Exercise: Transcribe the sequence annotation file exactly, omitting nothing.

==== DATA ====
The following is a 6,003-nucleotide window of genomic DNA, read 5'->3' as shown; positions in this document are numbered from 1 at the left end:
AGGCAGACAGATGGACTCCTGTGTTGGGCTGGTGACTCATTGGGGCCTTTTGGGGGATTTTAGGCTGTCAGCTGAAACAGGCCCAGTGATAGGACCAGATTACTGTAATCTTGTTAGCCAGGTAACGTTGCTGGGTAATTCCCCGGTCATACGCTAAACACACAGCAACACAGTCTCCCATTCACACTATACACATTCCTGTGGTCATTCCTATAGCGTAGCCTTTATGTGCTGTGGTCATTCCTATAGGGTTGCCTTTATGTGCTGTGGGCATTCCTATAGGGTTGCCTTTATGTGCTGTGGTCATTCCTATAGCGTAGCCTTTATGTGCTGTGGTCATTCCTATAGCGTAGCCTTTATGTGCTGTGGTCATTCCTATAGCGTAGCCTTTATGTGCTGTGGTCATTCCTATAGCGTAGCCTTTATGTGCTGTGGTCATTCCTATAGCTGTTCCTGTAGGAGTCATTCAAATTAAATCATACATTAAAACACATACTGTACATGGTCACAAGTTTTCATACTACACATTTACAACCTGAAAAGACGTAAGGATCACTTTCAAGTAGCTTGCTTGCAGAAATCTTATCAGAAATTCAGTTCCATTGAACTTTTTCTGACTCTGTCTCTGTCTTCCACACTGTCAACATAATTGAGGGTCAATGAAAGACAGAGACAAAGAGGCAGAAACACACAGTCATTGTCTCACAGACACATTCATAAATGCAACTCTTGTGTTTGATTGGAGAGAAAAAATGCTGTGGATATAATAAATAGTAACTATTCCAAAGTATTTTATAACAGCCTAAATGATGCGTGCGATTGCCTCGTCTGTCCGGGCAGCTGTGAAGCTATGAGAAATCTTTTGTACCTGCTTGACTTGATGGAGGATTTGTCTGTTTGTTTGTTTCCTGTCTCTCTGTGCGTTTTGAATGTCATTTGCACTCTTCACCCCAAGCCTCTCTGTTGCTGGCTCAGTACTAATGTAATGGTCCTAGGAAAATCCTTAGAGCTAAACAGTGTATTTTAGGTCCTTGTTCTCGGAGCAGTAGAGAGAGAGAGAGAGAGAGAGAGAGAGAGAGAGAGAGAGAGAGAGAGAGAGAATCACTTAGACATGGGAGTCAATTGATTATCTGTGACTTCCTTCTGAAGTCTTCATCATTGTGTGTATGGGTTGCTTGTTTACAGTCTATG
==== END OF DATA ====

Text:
The following is a 6,003-nucleotide window of genomic DNA, read 5'->3' as shown; positions in this document are numbered from 1 at the left end:
AGGCAGACAGATGGACTCCTGTGTTGGGCTGGTGACTCATTGGGGCCTTTTGGGGGATTTTAGGCTGTCAGCTGAAACAGGCCCAGTGATAGGACCAGATTACTGTAATCTTGTTAGCCAGGTAACGTTGCTGGGTAATTCCCCGGTCATACGCTAAACACACAGCAACACAGTCTCCCATTCACACTATACACATTCCTGTGGTCATTCCTATAGCGTAGCCTTTATGTGCTGTGGTCATTCCTATAGGGTTGCCTTTATGTGCTGTGGGCATTCCTATAGGGTTGCCTTTATGTGCTGTGGTCATTCCTATAGCGTAGCCTTTATGTGCTGTGGTCATTCCTATAGCGTAGCCTTTATGTGCTGTGGTCATTCCTATAGCGTAGCCTTTATGTGCTGTGGTCATTCCTATAGCGTAGCCTTTATGTGCTGTGGTCATTCCTATAGCTGTTCCTGTAGGAGTCATTCAAATTAAATCATACATTAAAACACATACTGTACATGGTCACAAGTTTTCATACTACACATTTACAACCTGAAAAGACGTAAGGATCACTTTCAAGTAGCTTGCTTGCAGAAATCTTATCAGAAATTCAGTTCCATTGAACTTTTTCTGACTCTGTCTCTGTCTTCCACACTGTCAACATAATTGAGGGTCAATGAAAGACAGAGACAAAGAGGCAGAAACACACAGTCATTGTCTCACAGACACATTCATAAATGCAACTCTTGTGTTTGATTGGAGAGAAAAAATGCTGTGGATATAATAAATAGTAACTATTCCAAAGTATTTTATAACAGCCTAAATGATGCGTGCGATTGCCTCGTCTGTCCGGGCAGCTGTGAAGCTATGAGAAATCTTTTGTACCTGCTTGACTTGATGGAGGATTTGTCTGTTTGTTTGTTTCCTGTCTCTCTGTGCGTTTTGAATGTCATTTGCACTCTTCACCCCAAGCCTCTCTGTTGCTGGCTCAGTACTAATGTAATGGTCCTAGGAAAATCCTTAGAGCTAAACAGTGTATTTTAGGTCCTTGTTCTCGGAGCAGTAGAGAGAGAGAGAGAGAGAGAGAGAGAGAGAGAGAGAGAGAGAGAGAGAGAGAATCACTTAGACATGGGAGTCAATTGATTATCTGTGACTTCCTTCTGAAGTCTTCATCATTGTGTGTATGGGTTGCTTGTTTACAGTCTATG